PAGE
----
Studies Indicate that Eliminating Wolves Hurts
Browsers and Plants
Letters to the editor
/ Anchorage Daily News / March 6, 2004
I agree with Vic Van Ballenberghe's piece "Wolf debates subject to distortion" (March
3). Supporters of both sides of the issue, whether intentional or not, often
use distorted facts to support their views. I was raised by an avid hunter and
outdoorsman. What concerns me is not that predator control is being implemented
but that biologically unsound management practices are being used by the Board
Two studies recently completed by Oregon State University in Yellowstone National
Park revealed that wolves improved the health of plants by limiting overbrowsing
by elk. If this hypothesis holds true, it would confirm that when the top predator
is removed from the ecosystem, other parts of the food web decline, thereby negatively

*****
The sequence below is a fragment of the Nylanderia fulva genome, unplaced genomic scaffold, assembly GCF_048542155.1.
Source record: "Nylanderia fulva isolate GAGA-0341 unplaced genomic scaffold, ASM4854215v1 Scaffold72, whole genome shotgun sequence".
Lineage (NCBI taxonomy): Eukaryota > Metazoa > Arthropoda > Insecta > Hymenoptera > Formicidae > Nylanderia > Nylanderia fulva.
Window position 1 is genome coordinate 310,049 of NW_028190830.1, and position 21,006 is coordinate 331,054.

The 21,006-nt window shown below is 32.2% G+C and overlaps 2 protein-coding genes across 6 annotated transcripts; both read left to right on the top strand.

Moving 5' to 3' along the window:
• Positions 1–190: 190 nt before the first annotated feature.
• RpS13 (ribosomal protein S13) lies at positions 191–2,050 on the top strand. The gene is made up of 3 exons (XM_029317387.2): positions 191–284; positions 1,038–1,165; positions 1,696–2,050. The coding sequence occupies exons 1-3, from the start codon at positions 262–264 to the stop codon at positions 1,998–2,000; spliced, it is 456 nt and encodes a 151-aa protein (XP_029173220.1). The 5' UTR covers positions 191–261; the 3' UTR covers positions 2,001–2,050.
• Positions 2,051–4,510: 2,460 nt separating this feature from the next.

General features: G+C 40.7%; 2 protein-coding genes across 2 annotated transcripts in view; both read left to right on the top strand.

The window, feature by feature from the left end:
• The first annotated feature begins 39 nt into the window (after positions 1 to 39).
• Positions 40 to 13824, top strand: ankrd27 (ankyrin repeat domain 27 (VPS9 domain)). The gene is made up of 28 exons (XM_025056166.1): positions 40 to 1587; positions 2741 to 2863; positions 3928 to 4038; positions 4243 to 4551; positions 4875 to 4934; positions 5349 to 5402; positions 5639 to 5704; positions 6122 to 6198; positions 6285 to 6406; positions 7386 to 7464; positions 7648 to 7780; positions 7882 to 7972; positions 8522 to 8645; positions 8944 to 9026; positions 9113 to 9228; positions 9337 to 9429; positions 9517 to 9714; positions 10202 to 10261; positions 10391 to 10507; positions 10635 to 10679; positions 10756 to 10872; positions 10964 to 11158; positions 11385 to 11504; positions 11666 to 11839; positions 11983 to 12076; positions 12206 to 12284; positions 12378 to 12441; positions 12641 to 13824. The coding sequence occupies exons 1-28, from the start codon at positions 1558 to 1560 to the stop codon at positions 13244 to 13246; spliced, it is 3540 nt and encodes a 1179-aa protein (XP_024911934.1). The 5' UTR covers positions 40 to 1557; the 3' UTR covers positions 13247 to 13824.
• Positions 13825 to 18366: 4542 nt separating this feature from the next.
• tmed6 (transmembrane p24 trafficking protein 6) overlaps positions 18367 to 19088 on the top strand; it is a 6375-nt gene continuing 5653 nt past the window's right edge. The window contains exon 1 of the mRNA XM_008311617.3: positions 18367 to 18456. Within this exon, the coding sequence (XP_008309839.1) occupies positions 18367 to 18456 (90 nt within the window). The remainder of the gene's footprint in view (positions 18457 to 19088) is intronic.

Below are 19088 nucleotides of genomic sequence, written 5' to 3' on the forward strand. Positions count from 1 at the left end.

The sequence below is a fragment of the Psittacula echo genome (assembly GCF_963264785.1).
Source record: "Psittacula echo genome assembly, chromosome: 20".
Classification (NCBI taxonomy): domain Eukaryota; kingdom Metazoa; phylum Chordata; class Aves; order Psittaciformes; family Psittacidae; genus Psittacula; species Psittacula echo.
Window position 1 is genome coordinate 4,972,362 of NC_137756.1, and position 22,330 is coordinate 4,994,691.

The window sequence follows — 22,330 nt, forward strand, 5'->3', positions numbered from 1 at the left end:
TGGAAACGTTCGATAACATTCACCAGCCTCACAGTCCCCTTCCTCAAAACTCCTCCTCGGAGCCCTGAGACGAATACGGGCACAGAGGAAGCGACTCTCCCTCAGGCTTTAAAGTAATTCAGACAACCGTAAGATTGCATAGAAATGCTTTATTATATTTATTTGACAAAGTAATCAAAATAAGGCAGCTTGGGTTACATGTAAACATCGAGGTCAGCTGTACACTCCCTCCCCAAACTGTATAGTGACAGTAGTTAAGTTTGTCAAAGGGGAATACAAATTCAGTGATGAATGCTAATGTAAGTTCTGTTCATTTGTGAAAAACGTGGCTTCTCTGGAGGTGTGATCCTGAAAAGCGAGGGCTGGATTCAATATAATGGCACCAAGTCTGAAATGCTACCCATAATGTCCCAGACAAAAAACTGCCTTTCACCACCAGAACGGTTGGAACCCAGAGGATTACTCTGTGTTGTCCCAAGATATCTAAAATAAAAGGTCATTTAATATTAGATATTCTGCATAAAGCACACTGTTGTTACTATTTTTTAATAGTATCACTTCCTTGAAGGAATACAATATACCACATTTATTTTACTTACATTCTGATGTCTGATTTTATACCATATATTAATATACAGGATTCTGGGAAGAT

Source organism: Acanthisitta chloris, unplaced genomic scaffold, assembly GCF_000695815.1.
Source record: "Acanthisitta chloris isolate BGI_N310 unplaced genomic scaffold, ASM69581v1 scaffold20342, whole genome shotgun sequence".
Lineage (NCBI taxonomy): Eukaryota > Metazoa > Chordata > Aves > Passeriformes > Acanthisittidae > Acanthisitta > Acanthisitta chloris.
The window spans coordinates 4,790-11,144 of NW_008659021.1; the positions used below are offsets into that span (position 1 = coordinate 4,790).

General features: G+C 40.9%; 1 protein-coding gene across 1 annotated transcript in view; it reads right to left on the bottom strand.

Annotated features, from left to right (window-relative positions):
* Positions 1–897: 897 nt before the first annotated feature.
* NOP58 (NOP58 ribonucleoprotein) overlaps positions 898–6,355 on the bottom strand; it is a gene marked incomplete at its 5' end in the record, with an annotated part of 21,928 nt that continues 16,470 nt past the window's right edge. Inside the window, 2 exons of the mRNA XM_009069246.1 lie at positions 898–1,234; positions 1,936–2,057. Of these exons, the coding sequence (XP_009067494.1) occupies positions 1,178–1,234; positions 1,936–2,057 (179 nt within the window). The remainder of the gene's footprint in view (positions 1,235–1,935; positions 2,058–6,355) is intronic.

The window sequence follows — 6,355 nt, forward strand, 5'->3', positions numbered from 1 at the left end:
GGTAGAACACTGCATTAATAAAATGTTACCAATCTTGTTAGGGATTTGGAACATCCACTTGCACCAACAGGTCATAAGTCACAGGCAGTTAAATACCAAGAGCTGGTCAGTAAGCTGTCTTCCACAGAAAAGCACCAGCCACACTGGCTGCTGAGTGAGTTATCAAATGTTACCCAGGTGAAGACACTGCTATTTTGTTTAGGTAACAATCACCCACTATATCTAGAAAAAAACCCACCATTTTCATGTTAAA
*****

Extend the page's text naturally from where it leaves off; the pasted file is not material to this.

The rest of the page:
impacting ungulate populations.
I find it ironic that the board's singular focus on eradicating or moving predators
may fail by negatively impacting the very critter they want to enhance -- moose!
Wolf and bear impacts on habitat must be understood and considered. Imagine the
constructive effects bears have on plants through their constant foraging and
digging. What Alaskan hasn't seen bear poop filled with seeds? Without healthy
browse, you won't have a healthy moose population.
To improve management of Alaska's wildlife, please call your legislator and offer
support for SB 343, a bill that creates a balanced Board of Wildlife.
-- Beth Verrelli / Anchorage
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